Uniden UIP200 - PITA to program, no web interface, no line/call appearance. Solid phone to use though, nice speakerphone

Snom 360 GREAT phone, does exceptional as a receptionist phone, especially with the sidecar. Can’t find any major flaws with it. Highly configurable, easy firmware updates.

Aastra 480i - The web interface is now much improved, somewhat of a pita to program via tftp, but once it’s done, it’s now easy to replicate and setup more phones. Config via web, tftp, ftp, http, or hhtps. Solid performing phone, excellent speaker phone. We really like these phones.

Aastra 480i CT - Even better, the cordless addition is outstanding.

Aastra 9133 - Just like the 480i, this is a solid phone. Same phone, without all the bells and whistles like the big display.

Polycom SP501 - Excellent quality phone, superb speakerphone. PITA to program, XML config files only. Web interface is USELESS. IMO, go with the Snom or Aastra until someone comes out with an XML config file generator.

Sipura 841 - Only used one on our test platform. One phone was enough. Cheap phones.

UTStarcom F1000 - Nice Wifi phone, seems they still have quite a few issues to work out of the firmware though. We have tried the latest beta and it still has issues with WPA-PSK. Also stores WPA/WEP/etc keys in clear text on the phone. The user interface is clunky and kind of confusing .

So, my favorties are the Snom 360 and Aastra 480/9133. I personally use a 480i CT and love it.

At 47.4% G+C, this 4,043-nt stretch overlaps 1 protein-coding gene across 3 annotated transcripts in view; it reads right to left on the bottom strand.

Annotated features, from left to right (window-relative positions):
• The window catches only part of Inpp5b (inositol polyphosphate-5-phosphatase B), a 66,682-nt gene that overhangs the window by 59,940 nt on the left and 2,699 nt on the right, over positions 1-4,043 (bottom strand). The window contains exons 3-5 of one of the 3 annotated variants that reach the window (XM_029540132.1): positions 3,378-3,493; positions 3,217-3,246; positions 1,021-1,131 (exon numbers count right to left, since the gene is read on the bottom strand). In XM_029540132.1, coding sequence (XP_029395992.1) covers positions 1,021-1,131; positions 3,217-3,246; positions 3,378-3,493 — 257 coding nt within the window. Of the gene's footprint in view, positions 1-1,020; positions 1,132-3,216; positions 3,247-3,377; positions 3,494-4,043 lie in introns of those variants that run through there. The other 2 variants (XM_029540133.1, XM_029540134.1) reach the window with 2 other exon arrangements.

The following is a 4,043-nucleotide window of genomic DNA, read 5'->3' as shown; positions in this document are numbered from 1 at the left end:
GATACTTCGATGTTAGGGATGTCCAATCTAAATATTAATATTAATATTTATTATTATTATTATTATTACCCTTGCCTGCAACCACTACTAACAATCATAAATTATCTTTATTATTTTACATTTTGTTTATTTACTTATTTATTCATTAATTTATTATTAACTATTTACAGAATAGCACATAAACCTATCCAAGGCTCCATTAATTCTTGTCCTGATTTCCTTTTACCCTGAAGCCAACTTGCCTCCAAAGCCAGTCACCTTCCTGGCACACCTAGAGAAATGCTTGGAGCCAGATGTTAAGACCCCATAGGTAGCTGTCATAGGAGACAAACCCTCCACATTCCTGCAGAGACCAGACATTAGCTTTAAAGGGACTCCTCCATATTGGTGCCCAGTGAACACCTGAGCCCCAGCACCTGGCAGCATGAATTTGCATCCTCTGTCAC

Just my $.02…


#9

agit8or-

Great list!

Two quick Qs, on the Sipura 841 you said you had some problems. I’m curious what they are, i’ve heard good things about it (i dont use them cuz of the lack of a backlight tho)

UTStarcom- their support site makes you register. Once you do, can you get firmware or do they make you buy a service contract like cisco? If so, how much is it?


#10

soyousa.com/products/proddesc.php?id=307


#11

Actually it’s not lack of understanding of Astrisk. It’s more accurately a lack of understanding of what a PBX is. I suspect the Meridian system is a key system where all lines are represented by buttons on every phone. This is not what a PBX does which is deal with the physical paths in and out of the building and let the users simply make and receive calls. This is a fundamental paradigm shift you’ll have to get over to use any PBX effectively.

Possibly because I don’t have a full understanding of callgroups, and asterisk configuration. Right now the original PBX Meridian system that is being used with the Nortel phones allows 3 lines at every phone. The PBX obviously routes the calls that if an outside dialer dials line 1, any 3 of the lines will ring. However, if line 1 and line 2 are busy, we need people to use line 3. Perhaps there are easier ways of doing this, but for a convience matter, having the ability to select any of the lines is important. Also, line 4 is a “hotline” number. In reality, only one phone should be able to access it for outgoing or incomming calls and it will not be linked to the main office phone number unlike how like 1 is linked to 2 and 3 for inbound.

So basically… we have the following:

line one - 555-1111
line two - 555-2222
line three - 555-3333
line four (hotline - only one phone for in/out) - 555-9999

None of the phones/numbers belong to a single person, however we would like the phones to have internal extensions so an outside number doesn’t need to be linked to a particular phone (with the exception of the hotline) but an extension does so that inter-office calls can be made.